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GCCP Pressures Cocobod to Review Cocoa Forward Sales Policy

The Ghana Civil-society Cocoa Platform (GCCP) has called on Ghana Cocoa Board (COCOBOD) to review its forward sales cocoa marketing system amidst soaring market prices.

The forward sales system refers to contractual agreements made between cocoa producers and buyers for the exchange of a specified quantity of cocoa beans or products at a predetermined price at a future date.

These contracts are typically used as a risk management and price stabilisation tool by both cocoa producers and buyers in the cocoa industry.

For years, this sales system has remained the preferred option for Ghana’s Cocoa Marketing Company, a subsidiary of the regulator, COCOBOD.

However, the recent price rally of cocoa beans on the world market, acing the $10,000 per tonne mark for the first time in history, has seen those producers selling on the spot market cash in.

However, some Ghanaian cocoa farmers and civil society actors have expressed disquiet about the relevance of COCOBOD’s forward sales policy in the current context of the cocoa industry.

A National Coordinator for the Ghana Civil-society Cocoa Platform (GCCP), Nana Kwasi Barning Ackah, said, “We believe the forward sales strategy is not helping cocoa farmers in Ghana negotiate for the current world market price, which is limiting Ghana’s ability to take advantage of favourable market conditions.”

The group, which comprises cocoa farmer cooperatives, cocoa sector NGOs, and media organisations, maintained that the spot market currently offers the best value to producers.

According to GCCP, the spot market would guarantee farmers a more rewarding cocoa farmgate price and a living income.

Ackah was addressing a day’s meeting to review and revise the platform’s work plan for the year 2024 and also finalise the rollout plan for the GCCP and GIZ Project.

The National Coordinator for the GCCP, Nana Kwasi Barning Ackah, reiterated that cocoa farmers in Ghana live in extreme poverty with no alternative income-generating activities beyond cocoa farming.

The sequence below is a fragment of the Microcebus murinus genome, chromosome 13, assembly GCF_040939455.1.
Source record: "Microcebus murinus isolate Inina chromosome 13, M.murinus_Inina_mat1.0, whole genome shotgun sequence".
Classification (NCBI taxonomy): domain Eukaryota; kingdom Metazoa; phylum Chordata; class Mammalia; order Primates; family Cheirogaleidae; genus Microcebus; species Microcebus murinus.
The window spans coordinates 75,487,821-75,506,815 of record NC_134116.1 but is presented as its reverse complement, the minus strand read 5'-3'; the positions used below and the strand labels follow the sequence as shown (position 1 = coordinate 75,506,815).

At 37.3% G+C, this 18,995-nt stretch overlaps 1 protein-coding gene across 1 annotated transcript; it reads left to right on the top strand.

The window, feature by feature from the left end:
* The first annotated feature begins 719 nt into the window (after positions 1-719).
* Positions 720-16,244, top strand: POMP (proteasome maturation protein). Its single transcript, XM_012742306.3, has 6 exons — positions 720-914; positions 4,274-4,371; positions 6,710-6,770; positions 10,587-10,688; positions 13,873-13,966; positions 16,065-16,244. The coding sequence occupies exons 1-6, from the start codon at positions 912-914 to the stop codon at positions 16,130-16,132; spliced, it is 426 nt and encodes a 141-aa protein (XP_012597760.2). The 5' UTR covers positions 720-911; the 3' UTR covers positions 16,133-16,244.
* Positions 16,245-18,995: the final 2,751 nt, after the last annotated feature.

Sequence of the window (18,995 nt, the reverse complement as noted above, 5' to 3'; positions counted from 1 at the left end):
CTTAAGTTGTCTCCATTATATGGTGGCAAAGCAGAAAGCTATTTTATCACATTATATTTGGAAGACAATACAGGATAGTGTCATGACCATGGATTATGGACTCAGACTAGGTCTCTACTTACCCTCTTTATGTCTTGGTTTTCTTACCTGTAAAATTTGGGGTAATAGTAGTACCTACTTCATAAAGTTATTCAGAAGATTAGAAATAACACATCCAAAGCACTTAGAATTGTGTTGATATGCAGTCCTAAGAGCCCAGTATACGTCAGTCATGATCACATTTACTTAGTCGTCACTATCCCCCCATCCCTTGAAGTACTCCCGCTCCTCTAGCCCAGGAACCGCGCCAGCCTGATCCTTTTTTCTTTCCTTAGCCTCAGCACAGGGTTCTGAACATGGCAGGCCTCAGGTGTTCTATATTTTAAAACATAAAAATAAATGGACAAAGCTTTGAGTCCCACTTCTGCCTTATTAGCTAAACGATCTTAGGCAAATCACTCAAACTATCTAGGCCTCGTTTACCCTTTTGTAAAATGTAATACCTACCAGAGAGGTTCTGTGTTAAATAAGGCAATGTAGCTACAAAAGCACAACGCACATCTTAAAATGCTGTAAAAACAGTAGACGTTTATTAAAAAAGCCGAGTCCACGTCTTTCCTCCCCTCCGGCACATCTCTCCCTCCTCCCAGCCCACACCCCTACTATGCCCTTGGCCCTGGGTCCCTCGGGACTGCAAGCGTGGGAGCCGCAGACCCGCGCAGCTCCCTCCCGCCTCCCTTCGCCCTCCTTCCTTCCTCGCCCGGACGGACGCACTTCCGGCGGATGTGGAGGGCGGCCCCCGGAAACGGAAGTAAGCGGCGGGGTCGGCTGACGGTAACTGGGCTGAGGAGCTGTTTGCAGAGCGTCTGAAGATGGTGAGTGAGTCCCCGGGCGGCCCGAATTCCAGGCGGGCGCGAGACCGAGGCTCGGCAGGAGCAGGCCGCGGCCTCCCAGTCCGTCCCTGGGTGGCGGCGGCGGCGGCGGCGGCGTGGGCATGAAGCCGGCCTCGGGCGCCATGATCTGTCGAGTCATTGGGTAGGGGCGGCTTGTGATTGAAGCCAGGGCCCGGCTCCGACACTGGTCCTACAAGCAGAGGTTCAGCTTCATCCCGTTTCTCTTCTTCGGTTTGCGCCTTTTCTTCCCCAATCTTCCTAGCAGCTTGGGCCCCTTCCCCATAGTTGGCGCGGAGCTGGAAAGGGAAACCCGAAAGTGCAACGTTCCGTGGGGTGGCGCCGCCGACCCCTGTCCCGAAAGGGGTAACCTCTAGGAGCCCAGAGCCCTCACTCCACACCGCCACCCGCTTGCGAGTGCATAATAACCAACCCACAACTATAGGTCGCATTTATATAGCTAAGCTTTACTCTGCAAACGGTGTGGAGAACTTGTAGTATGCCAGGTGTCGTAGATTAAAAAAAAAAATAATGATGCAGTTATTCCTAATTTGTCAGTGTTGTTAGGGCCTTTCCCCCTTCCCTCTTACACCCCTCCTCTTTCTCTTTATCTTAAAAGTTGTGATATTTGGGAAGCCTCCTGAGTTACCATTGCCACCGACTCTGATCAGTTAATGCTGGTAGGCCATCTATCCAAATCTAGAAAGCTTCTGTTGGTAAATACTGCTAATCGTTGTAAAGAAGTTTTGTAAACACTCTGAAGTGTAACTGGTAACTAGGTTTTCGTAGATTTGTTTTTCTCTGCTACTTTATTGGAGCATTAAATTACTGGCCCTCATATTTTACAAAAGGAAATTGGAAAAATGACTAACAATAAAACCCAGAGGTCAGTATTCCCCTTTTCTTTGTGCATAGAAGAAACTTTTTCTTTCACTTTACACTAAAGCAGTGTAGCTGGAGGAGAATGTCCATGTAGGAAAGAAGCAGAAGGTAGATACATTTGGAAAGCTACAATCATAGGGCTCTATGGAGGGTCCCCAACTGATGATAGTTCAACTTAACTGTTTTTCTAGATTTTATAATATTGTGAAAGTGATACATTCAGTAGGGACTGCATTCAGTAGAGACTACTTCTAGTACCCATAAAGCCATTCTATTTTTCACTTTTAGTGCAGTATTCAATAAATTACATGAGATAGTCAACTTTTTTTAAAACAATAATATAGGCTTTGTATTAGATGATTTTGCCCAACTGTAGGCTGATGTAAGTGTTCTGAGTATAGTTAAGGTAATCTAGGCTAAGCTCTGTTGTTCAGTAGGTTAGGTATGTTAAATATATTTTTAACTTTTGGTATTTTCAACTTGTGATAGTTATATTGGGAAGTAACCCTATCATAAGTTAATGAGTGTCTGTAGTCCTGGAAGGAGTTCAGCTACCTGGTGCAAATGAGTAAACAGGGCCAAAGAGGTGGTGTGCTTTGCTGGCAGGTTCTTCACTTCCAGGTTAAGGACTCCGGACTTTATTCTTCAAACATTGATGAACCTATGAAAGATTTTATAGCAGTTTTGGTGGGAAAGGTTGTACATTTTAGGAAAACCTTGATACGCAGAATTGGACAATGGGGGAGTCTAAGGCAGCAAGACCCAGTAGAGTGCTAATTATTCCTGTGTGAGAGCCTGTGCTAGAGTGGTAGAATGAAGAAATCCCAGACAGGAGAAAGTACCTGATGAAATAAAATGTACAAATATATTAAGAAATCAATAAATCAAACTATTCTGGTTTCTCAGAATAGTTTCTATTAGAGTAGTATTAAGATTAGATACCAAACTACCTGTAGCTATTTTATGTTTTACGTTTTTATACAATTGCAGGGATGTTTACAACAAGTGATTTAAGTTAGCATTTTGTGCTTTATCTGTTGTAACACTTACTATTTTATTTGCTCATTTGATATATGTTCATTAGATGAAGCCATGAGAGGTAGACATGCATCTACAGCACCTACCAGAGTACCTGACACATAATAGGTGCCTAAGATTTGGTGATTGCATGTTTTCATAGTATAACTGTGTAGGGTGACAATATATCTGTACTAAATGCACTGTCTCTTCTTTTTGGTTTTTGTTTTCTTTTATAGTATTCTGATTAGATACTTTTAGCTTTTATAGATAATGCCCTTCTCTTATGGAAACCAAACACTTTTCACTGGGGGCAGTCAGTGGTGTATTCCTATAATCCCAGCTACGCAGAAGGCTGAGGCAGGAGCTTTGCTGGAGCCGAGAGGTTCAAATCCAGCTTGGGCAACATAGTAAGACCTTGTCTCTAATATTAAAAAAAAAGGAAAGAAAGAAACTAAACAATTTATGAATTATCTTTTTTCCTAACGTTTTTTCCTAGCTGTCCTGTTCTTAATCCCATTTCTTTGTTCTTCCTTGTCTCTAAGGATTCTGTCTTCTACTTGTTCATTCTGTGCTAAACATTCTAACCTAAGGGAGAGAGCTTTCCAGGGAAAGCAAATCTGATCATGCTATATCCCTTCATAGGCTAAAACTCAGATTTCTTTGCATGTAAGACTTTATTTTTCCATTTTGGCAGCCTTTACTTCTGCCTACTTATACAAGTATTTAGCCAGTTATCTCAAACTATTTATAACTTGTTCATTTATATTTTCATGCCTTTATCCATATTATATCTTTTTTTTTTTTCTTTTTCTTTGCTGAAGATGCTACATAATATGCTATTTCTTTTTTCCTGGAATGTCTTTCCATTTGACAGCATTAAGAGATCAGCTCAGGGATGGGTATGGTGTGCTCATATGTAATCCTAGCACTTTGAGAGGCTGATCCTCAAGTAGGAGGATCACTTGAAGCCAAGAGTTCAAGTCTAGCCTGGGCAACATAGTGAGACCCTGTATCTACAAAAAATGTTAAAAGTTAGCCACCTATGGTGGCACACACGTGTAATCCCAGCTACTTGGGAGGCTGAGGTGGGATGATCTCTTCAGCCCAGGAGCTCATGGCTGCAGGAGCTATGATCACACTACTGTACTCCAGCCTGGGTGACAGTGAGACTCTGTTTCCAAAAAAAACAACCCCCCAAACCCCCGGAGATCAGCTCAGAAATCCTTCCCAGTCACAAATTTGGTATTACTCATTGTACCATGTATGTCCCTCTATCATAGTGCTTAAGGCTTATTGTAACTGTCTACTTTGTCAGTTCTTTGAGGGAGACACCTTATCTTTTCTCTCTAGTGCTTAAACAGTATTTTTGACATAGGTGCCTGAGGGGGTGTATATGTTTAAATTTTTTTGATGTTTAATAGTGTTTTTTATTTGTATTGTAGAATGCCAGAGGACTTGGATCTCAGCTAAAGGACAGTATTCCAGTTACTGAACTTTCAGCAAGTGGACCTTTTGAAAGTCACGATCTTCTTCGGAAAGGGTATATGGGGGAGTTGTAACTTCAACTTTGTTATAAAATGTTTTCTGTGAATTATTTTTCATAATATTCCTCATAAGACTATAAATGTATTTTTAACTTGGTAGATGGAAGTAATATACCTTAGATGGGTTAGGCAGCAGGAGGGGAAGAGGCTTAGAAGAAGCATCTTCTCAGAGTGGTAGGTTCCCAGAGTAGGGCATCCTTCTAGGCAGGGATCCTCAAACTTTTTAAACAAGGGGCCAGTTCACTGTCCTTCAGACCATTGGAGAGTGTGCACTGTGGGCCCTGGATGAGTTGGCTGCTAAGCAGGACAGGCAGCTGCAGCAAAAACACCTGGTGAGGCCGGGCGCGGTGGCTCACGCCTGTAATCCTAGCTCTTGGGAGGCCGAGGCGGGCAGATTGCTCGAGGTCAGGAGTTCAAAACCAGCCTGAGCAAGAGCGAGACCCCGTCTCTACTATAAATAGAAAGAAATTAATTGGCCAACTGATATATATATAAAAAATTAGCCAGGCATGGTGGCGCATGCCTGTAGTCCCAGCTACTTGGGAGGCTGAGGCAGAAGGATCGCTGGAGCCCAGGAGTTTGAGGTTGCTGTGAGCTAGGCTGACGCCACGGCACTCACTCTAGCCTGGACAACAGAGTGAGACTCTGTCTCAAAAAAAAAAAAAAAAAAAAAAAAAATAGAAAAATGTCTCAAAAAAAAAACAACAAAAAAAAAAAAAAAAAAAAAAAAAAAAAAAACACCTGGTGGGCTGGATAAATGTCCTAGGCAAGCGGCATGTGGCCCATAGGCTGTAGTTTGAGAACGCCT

He said it had become necessary for the civil society platform to weigh in on the matter concerning farmers’ livelihoods to positively influence Ghana’s cocoa sector policies.

The GCCP said the rate at which illegal gold mining (galamsey) is destroying arable farmlands and cocoa plantations is worrying, especially in cocoa-growing regions such as the Western North, Western South, Eastern, and Ashanti Regions of Ghana.

He explained that Ghana has, for three consecutive crop seasons, failed to meet its average annual cocoa production target of 800,000 metric tonnes, thereby adversely impacting national revenue and local grinding and export.

“The prices are still too low; companies have publicly stated support for the LID, others have tried to reject or circumvent the relevant markets to avoid paying the premiums, while others have tried to negotiate with governments to bring the origin differential to below zero” he added.

A member of the GCCP and Council Chairman of Cocoa Abrabopa Association, Ismaila Pomasi, said it’s about time companies took a critical look at the bad cocoa buying prices that have subjected cocoa farmers in Ghana to poor living conditions.

According to him, cocoa buyers are equally violating the rights of cocoa farmers by buying cocoa at very poor prices, which he thinks must be treated as a human rights issue.

“I believe that farmers should not just be living; we should be thriving. That should be the goal, and that is why we prioritise two things: paying better prices for our cocoa and the freedom to organise. We are encouraging our colleagues to join us so we have one independent voice.

Pomasi also argued that inconsistencies in policy implementation at the COCOBOD and governmental levels are affecting our operations

“At one moment, they will supply free fertiliser to cocoa farmers; the next moment, something else is introduced,” he added.

The Steering Committee meeting brought together officials from OXFAM, INKOTA, The Ghana Agricultural & Rural Development Journalists Association (GARDJA), SEND Ghana, EcoCare Ghana, Solidaridad, The World Cocoa Farmers Organisation (WCFO), Cocoa Abrabopa Association, Cocoa Mmaa, SOCODEVI, Tropenbos Ghana and Voice Network.

Nana Yaw Reuben Jr.
Source Cocoa Post
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